Harrisburg- Pennsylvania Game Commission Bureau of Wildlife Management Director Calvin DuBrock today announced that test results from one deer found dead in Franklin Township, Greene County, proved that its death was caused by epizootic hemorrhagic disease (EHD). This marks the first time the disease has been confirmed in Pennsylvania.

DuBrock noted that the test was conducted by the Southeastern Cooperative Wildlife Disease Study at the University of Georgia. EHD also was confirmed earlier this year in Maryland, Ohio, Virginia and Wisconsin.

“While we await test results from the other five samples sent, we are relatively certain that they also died of EHD, which was recently confirmed across the state border in West Virginia,” DuBrock said. “Hunters need to know that, according to the Southeastern Cooperative Wildlife Disease Study, EHD cannot be contracted by humans.”

DuBrock also advised hunters there is no evidence that humans can acquire the disease by touching or field dressing a deer. However, all hunters are encouraged to wear rubber or latex gloves when handling or field dressing an animal, and wash hands and tools thoroughly after field dressing. In addition, he added there is no evidence the EHD virus is spread through consumption of venison, or that the meat is even affected. As with any wild game, always cook meat thoroughly.

On Oct. 10 and 11, Greene County Wildlife Conservation Officers Rod Burns and Randy Crago transported two deer carcasses of the 50 dead or sick deer found in Greene County to the state Agriculture Department for testing, but the results were inconclusive. On Oct. 19, Washington County WCO Frank Leichtenberger reported more than 20 dead or sick deer were found in West Finley Township. Since then, additional deer have been found in other parts of Greene and Washington counties.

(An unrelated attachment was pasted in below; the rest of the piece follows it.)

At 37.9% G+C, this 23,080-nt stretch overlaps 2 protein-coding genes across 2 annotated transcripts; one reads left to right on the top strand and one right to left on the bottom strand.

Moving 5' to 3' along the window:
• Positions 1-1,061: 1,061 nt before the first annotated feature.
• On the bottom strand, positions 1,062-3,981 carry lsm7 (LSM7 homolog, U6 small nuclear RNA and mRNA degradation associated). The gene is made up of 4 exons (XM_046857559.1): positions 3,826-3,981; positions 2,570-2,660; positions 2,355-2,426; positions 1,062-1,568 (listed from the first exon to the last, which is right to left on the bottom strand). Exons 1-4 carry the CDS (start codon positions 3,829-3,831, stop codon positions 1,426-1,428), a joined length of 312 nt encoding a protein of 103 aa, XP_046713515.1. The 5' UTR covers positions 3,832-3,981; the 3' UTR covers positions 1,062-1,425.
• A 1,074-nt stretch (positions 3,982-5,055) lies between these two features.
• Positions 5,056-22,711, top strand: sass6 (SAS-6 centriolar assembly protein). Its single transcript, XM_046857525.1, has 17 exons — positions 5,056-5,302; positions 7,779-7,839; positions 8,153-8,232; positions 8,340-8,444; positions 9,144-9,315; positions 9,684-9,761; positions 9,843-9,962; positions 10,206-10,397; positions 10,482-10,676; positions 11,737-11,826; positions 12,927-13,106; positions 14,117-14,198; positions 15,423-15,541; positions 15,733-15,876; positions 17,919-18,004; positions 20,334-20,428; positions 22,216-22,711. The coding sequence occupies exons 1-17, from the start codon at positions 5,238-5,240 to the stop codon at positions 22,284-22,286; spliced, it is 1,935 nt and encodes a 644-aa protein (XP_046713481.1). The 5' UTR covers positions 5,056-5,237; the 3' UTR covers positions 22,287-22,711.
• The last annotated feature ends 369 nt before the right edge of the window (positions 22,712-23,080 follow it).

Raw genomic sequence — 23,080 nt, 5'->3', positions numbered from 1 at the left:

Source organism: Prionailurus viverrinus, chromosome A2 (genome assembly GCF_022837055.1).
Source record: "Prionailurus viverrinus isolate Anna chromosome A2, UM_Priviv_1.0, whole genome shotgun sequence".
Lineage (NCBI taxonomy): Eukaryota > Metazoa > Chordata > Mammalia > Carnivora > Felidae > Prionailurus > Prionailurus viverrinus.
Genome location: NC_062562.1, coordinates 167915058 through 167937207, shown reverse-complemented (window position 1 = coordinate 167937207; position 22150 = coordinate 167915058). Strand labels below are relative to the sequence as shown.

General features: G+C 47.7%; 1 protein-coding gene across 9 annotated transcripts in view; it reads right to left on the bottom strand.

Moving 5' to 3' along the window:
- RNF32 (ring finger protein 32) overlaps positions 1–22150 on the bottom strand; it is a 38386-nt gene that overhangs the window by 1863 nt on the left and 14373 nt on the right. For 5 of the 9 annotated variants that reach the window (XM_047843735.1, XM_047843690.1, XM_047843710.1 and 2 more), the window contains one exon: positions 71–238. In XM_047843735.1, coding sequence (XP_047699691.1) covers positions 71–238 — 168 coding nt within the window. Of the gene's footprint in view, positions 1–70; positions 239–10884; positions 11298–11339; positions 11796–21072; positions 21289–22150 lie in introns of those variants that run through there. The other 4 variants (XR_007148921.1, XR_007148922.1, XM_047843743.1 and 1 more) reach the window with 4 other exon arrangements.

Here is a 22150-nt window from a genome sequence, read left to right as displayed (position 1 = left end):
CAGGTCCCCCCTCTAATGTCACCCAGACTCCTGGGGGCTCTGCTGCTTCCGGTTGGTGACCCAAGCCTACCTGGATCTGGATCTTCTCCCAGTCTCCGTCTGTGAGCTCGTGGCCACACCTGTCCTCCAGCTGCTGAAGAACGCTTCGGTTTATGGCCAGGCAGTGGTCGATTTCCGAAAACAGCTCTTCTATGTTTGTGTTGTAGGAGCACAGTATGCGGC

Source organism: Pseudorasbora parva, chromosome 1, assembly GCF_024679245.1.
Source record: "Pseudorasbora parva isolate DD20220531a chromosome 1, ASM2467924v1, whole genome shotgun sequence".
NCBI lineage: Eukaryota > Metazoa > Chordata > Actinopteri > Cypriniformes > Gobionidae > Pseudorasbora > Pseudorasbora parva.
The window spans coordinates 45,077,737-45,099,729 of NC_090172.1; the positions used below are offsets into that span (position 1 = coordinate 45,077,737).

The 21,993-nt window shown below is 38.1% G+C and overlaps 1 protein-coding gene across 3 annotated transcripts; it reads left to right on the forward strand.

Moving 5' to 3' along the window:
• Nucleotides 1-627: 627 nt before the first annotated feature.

EHD is a common disease in white-tailed deer populations of the United States, and is contracted by the bite of insects called “biting midges.” In northern states, EHD usually kills the animal within five to 10 days, but is not spread from deer to deer by contact. While EHD is not infectious to humans, deer displaying severe symptoms of EHD may not be suitable for consumption.

DuBrock stressed that even though some EHD symptoms are similar to those of chronic wasting disease (CWD) – such as excessive drooling, unconsciousness and a loss of fear of humans – there is no relationship between EHD and CWD.

DuBrock also pointed out that the EHD outbreak should have been squelched by the recent cold weather and icing conditions, which will kill the insects that spread the disease. He noted that EHD, unlike CWD, is a seasonal disease and the affected local deer herd will rebound quickly.

“The good news from this situation is that the public is reporting these sightings to the Game Commission,” DuBrock said. “Should the state’s deer herd be infected with more serious diseases, the Game Commission will need to rely on the continued vigilance of the public so that we can respond in a timely manner.”

Matt Hough, Game Commission Southwest Region Law Enforcement Supervisor, urged residents to continue to report unusual sightings by calling the region’s toll-free number (1-877-877-7137). The Southwest Region serves Allegheny, Armstrong, Beaver, Cambria, Fayette, Greene, Indiana, Somerset, Washington and Westmoreland counties.

Residents in other counties are encouraged to call toll-free numbers in their respective regions.

In 1996, EHD was suspected to be the cause of death in nearly 25 deer in Adams County. Test results in that case were inconclusive.

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